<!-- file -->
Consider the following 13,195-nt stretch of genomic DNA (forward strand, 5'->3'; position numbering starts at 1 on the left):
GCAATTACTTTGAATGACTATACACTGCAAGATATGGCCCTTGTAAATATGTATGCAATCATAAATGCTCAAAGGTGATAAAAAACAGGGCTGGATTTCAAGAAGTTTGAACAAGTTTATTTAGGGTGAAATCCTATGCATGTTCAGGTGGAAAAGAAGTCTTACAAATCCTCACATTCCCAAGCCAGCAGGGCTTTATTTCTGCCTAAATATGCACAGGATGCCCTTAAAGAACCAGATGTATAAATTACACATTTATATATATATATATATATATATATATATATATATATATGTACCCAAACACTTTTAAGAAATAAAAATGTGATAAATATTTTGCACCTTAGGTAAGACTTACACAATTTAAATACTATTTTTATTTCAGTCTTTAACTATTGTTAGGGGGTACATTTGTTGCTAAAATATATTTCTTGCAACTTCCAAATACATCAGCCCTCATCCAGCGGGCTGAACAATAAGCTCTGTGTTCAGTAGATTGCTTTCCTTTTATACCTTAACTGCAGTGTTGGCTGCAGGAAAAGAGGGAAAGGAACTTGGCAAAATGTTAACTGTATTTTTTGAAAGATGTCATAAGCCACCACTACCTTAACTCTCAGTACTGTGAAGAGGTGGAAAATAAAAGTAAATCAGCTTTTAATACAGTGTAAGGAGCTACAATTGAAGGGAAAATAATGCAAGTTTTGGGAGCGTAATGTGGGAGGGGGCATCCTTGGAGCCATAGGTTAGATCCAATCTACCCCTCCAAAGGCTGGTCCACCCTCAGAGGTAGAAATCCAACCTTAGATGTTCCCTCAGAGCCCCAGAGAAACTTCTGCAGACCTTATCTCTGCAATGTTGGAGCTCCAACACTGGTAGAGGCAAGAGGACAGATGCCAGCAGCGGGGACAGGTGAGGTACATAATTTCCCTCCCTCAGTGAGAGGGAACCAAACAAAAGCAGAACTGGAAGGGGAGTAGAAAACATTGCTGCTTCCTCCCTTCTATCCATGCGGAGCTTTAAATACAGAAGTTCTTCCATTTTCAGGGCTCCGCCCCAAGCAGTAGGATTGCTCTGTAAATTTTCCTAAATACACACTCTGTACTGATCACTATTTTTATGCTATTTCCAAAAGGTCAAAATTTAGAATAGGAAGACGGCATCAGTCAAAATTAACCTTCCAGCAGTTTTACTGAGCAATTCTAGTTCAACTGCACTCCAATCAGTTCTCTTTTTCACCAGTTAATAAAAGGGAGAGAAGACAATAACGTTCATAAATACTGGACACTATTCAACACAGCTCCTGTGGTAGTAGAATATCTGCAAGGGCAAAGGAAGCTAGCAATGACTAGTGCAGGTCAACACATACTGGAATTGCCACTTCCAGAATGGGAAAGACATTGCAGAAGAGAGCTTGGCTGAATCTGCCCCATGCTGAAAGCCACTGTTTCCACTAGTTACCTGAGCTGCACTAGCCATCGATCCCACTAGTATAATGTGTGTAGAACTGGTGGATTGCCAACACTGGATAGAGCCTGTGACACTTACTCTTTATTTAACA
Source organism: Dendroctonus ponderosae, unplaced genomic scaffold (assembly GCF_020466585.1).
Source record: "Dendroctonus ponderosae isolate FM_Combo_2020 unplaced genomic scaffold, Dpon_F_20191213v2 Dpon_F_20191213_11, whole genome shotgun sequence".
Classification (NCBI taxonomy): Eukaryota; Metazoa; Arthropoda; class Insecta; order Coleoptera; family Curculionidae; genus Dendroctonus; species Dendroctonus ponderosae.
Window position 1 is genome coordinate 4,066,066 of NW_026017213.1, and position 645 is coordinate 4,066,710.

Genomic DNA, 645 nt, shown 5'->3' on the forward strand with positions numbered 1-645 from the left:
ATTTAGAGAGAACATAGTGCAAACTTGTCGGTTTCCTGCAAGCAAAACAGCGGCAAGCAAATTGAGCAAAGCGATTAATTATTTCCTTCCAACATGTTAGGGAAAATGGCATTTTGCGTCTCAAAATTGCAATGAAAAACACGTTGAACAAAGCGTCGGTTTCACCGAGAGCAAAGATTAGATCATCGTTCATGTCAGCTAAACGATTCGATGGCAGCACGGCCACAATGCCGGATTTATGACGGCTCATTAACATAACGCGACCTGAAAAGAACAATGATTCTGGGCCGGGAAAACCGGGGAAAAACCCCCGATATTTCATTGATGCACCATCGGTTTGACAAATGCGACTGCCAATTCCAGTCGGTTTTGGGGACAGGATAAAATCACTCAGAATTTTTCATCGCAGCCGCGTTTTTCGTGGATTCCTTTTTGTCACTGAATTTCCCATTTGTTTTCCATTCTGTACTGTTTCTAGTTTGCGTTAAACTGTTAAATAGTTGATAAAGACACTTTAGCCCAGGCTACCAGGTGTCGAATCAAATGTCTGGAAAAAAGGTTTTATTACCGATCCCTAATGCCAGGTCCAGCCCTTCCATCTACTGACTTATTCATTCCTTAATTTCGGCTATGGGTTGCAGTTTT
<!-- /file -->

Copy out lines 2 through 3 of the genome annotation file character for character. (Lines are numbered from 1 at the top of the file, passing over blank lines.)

GCAATTACTTTGAATGACTATACACTGCAAGATATGGCCCTTGTAAATATGTATGCAATCATAAATGCTCAAAGGTGATAAAAAACAGGGCTGGATTTCAAGAAGTTTGAACAAGTTTATTTAGGGTGAAATCCTATGCATGTTCAGGTGGAAAAGAAGTCTTACAAATCCTCACATTCCCAAGCCAGCAGGGCTTTATTTCTGCCTAAATATGCACAGGATGCCCTTAAAGAACCAGATGTATAAATTACACATTTATATATATATATATATATATATATATATATATATATATGTACCCAAACACTTTTAAGAAATAAAAATGTGATAAATATTTTGCACCTTAGGTAAGACTTACACAATTTAAATACTATTTTTATTTCAGTCTTTAACTATTGTTAGGGGGTACATTTGTTGCTAAAATATATTTCTTGCAACTTCCAAATACATCAGCCCTCATCCAGCGGGCTGAACAATAAGCTCTGTGTTCAGTAGATTGCTTTCCTTTTATACCTTAACTGCAGTGTTGGCTGCAGGAAAAGAGGGAAAGGAACTTGGCAAAATGTTAACTGTATTTTTTGAAAGATGTCATAAGCCACCACTACCTTAACTCTCAGTACTGTGAAGAGGTGGAAAATAAAAGTAAATCAGCTTTTAATACAGTGTAAGGAGCTACAATTGAAGGGAAAATAATGCAAGTTTTGGGAGCGTAATGTGGGAGGGGGCATCCTTGGAGCCATAGGTTAGATCCAATCTACCCCTCCAAAGGCTGGTCCACCCTCAGAGGTAGAAATCCAACCTTAGATGTTCCCTCAGAGCCCCAGAGAAACTTCTGCAGACCTTATCTCTGCAATGTTGGAGCTCCAACACTGGTAGAGGCAAGAGGACAGATGCCAGCAGCGGGGACAGGTGAGGTACATAATTTCCCTCCCTCAGTGAGAGGGAACCAAACAAAAGCAGAACTGGAAGGGGAGTAGAAAACATTGCTGCTTCCTCCCTTCTATCCATGCGGAGCTTTAAATACAGAAGTTCTTCCATTTTCAGGGCTCCGCCCCAAGCAGTAGGATTGCTCTGTAAATTTTCCTAAATACACACTCTGTACTGATCACTATTTTTATGCTATTTCCAAAAGGTCAAAATTTAGAATAGGAAGACGGCATCAGTCAAAATTAACCTTCCAGCAGTTTTACTGAGCAATTCTAGTTCAACTGCACTCCAATCAGTTCTCTTTTTCACCAGTTAATAAAAGGGAGAGAAGACAATAACGTTCATAAATACTGGACACTATTCAACACAGCTCCTGTGGTAGTAGAATATCTGCAAGGGCAAAGGAAGCTAGCAATGACTAGTGCAGGTCAACACATACTGGAATTGCCACTTCCAGAATGGGAAAGACATTGCAGAAGAGAGCTTGGCTGAATCTGCCCCATGCTGAAAGCCACTGTTTCCACTAGTTACCTGAGCTGCACTAGCCATCGATCCCACTAGTATAATGTGTGTAGAACTGGTGGATTGCCAACACTGGATAGAGCCTGTGACACTTACTCTTTATTTAACA
Source organism: Dendroctonus ponderosae, unplaced genomic scaffold (assembly GCF_020466585.1).